Jurassic Park for Real? - Cloning Extinct Animals
Cloning the Extinct Tasmanian Tiger
Geneticists have cloned sheep, horses, cats and dogs. The next step it seems is to bring back the dead because scientists are currently working on resurrecting through cloning an animal extinct since 1936.
The Australian Tasmanian tiger, or Thylacine, was hunted to extinction 79 years ago, but now geneticists think they can bring back the fierce predator using DNA from stuffed museum specimens.
"Bringing back an extinct creature would unlock the door to progress. Who knows what other 'impossible' things may be on the other side?"
Cloning Project Background
The project is headed by evolutionary biologist Michael Archer, dean of science at the University of New South Wales in Australia. In collaboration with colleagues at Australian universities and U.S. genetics labs, Archer hoped to bring this carnivourous marsupial back from extinction using DNA from an infant female preserved in alcohol since 1866.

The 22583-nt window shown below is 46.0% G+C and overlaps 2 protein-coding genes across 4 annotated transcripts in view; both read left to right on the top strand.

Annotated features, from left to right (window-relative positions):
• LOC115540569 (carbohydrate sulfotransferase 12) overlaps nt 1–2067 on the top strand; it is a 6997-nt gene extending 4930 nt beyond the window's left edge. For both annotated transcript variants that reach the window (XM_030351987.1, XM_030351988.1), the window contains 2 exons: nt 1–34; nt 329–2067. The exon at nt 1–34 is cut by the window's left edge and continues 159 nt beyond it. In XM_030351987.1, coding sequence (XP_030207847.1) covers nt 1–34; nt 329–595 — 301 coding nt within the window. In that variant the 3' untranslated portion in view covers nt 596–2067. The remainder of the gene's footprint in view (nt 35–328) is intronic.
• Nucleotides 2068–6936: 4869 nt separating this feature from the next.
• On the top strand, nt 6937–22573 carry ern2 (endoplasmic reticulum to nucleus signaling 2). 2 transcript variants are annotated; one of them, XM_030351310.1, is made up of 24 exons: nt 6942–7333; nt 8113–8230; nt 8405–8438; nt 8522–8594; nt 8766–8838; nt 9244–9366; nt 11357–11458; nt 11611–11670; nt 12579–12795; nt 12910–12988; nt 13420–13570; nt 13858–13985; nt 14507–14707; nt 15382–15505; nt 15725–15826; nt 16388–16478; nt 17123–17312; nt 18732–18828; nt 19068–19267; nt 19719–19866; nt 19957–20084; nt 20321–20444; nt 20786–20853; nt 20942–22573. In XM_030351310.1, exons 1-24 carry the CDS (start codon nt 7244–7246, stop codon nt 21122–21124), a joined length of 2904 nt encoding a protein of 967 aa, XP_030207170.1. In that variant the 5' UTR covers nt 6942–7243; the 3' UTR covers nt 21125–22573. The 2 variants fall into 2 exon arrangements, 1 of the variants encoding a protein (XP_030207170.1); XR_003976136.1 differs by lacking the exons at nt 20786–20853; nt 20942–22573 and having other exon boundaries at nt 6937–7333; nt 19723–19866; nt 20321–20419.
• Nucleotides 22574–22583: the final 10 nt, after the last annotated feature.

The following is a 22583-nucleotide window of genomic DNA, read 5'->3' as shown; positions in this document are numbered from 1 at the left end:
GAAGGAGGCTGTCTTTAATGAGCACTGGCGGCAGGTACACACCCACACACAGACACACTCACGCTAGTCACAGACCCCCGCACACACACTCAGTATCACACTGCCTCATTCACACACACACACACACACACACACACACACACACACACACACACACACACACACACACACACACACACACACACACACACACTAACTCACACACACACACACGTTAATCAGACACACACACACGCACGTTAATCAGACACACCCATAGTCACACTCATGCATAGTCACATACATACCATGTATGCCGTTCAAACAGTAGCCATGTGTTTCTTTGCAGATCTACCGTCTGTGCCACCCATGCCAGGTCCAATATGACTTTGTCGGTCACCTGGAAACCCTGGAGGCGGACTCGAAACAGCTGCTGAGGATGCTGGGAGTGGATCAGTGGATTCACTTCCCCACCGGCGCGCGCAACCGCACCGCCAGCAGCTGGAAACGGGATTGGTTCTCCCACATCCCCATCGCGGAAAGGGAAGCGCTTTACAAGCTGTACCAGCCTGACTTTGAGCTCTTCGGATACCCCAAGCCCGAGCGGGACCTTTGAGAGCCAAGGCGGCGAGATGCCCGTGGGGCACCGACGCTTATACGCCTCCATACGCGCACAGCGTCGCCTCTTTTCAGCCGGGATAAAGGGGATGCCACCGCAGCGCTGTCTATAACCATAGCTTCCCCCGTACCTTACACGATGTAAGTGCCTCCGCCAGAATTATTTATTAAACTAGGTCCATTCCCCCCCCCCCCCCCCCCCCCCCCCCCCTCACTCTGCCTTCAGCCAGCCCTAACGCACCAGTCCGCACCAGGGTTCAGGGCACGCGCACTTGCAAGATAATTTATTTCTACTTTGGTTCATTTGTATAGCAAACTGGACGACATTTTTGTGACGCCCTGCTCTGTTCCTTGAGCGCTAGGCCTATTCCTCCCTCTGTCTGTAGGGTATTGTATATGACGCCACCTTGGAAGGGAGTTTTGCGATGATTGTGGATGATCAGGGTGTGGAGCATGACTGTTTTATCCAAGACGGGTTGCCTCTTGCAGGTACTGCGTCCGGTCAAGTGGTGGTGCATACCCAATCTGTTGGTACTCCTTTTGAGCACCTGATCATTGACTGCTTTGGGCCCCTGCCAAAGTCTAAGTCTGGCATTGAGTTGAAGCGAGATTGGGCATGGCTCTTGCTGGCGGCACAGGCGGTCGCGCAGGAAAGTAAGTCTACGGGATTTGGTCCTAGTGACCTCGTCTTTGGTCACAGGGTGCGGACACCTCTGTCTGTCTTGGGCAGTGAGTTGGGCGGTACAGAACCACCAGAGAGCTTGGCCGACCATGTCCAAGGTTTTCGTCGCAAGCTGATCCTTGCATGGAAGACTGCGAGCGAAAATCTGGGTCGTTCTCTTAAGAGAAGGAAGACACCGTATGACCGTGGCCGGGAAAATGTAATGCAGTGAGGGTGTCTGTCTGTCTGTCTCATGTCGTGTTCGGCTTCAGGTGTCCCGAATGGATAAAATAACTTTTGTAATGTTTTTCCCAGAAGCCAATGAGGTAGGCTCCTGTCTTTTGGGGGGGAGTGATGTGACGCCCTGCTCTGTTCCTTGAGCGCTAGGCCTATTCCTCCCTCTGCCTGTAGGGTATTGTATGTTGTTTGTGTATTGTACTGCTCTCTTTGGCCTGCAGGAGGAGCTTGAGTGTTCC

Part of the difficulty lies in restoring the degraded DNA, in fact Archer's first team failed to extract quality DNA from the infant female and the project was scrapped in February 2005. But with a new team, new technology and a new strategy to recover genes from the bones and teeth of thylacines in museum specimens the project was revived again in October 2005.
If Archer's new team can figure out how to restore degraded DNA there is a chance the Tasmanian tiger could live again. What's next...the Woolly Mammoth? Actually that's not so far fetched...in fact there are projects underway to clone the mammoth as well as the Spanish bucardo goat.
What should we do about cloning?
With each breakthrough in cloning research comes increased controversy. Should we be messing with nature? On one hand there may be a great number of discoveries that lead to better health or the preservation of endangered species, on the other hand there is a great moral dilemma involved when anyone mentions human cloning or genetically modified food.